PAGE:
My son is on Methadone and the withdrawals are horrible, but that knowledge did not stop my breath…..it was knowing that he would not receive his Klonipin, the medication for his anxiety, a medication prescribed by a psychiatrist and one he has been taking for 13+ years…….a medication that when stopped suddenly can cause life threatening seizures. And we know all too well about those seizures, caused when doctors, who did not understand the dangers, would stop his medication.

So when he told me that the medical staff was refusing to give him his medication, I was in fear for my son’s life. How could that be legal? Surely this was not right? Other times that he had been in jail, he had received all of his meds……why was this different?

And then I remembered what had happened last fall and that this was the SAME jail where the nurse refused to give him his medication, even after the police had told her he needed them. And a few hours after his release, he had a seizure, prompting a 911 call and an ambulance to take him to the hospital.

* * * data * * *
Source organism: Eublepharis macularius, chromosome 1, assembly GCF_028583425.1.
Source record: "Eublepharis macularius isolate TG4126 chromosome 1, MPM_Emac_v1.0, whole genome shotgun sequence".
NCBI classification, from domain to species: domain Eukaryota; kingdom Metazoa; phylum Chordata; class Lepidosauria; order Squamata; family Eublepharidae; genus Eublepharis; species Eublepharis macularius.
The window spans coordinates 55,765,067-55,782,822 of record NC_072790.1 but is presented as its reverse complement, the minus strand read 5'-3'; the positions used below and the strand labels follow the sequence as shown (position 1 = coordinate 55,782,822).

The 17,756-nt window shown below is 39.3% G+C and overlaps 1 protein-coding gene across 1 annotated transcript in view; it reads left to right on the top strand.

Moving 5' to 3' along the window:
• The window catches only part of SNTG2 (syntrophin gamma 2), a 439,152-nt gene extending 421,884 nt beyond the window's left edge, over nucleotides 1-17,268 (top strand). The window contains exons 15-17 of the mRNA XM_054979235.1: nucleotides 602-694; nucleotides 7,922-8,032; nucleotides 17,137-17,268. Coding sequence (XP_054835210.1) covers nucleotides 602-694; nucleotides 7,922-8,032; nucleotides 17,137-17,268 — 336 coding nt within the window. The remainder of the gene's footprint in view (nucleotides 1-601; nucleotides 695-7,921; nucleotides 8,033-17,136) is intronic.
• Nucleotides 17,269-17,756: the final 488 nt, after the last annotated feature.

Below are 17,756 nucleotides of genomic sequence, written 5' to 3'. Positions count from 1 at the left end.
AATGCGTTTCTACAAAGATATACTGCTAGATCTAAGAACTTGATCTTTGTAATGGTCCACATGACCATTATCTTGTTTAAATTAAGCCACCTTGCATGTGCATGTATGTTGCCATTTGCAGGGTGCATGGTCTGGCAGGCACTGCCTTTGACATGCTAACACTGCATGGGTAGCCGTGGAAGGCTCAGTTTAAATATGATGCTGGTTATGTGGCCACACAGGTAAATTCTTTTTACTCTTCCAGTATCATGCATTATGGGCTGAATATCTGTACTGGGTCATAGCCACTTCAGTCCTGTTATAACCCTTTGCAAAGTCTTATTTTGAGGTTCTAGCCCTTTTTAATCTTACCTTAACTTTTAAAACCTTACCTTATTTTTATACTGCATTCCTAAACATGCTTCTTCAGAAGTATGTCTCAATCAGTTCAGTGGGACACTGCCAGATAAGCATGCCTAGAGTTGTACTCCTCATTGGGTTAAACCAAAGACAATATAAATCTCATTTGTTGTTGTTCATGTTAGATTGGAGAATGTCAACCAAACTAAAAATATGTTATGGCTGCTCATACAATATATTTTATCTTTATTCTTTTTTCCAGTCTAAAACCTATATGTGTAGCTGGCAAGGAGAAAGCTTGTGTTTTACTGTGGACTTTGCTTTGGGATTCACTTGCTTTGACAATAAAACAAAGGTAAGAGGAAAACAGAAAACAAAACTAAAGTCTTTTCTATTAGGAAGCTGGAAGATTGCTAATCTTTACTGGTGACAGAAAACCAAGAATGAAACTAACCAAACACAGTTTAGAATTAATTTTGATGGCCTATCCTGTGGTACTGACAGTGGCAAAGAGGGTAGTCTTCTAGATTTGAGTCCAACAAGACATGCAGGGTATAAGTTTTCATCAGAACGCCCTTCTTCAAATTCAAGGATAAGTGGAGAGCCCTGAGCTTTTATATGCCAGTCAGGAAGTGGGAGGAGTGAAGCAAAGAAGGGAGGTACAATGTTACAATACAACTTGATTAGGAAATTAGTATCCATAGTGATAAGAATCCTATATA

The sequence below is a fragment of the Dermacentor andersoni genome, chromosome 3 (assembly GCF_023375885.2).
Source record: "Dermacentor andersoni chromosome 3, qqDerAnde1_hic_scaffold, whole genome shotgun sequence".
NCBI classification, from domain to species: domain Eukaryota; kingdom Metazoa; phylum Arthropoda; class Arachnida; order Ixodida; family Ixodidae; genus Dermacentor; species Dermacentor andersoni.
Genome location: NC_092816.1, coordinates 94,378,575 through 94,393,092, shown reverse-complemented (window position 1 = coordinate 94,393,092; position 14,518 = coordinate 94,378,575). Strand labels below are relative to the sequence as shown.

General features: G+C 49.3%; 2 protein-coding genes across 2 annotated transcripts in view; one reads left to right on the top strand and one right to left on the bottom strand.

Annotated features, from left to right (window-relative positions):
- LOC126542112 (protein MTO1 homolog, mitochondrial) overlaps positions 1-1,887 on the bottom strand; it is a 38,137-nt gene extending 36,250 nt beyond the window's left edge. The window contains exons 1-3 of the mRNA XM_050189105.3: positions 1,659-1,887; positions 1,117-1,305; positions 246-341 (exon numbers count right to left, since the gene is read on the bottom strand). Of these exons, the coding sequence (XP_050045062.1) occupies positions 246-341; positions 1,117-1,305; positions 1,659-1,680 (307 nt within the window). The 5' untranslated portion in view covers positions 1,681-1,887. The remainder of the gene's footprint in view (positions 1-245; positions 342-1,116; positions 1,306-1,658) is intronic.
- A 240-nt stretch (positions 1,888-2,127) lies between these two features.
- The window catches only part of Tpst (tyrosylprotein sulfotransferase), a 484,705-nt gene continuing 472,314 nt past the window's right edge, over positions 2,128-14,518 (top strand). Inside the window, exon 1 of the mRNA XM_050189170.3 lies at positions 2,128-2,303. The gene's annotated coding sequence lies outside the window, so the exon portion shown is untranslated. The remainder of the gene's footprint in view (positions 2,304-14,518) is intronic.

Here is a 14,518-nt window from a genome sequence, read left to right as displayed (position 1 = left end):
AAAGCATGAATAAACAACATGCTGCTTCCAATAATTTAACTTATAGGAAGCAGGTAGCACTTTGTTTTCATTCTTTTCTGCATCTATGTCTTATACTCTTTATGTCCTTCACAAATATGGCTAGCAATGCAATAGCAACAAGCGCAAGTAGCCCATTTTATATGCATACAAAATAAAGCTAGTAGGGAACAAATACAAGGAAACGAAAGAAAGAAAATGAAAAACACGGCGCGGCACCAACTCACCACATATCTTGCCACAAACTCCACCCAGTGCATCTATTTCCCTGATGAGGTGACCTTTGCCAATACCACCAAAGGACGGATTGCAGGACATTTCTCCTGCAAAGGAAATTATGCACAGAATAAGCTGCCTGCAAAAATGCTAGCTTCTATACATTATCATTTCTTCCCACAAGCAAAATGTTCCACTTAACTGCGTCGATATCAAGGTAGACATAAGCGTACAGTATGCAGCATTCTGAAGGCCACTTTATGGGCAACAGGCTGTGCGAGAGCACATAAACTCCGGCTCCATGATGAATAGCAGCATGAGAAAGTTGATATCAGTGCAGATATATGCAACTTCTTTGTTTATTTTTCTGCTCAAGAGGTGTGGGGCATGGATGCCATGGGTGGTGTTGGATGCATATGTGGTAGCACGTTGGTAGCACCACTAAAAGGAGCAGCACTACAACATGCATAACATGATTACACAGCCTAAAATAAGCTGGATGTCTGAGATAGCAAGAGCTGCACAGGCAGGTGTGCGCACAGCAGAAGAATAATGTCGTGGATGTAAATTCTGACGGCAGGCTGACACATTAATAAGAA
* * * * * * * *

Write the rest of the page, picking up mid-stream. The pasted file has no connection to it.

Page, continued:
Now, I was really scared and my anger began to grow. I knew I needed to do something and I needed to be at the court the next morning for my son’s initial appearance, to stand up for my son and make sure the judge had all the information needed to make an informed decision about my son.

I drove north early in the morning and more than 2 hours after I left home, I arrived at the courthouse. I checked with the information desk to find out which courtroom my son would be seen in and then I was informed he would not be seen at that courthouse because the judge for his case was not on the docket that day. Instead they were seeing him at the courthouse next to the jail. Crap! That was another hour away, I would NEVER make it in time. The clerk took mercy on me and gave me a number to call at the other court in order to find out information about my son and to get information to the judge.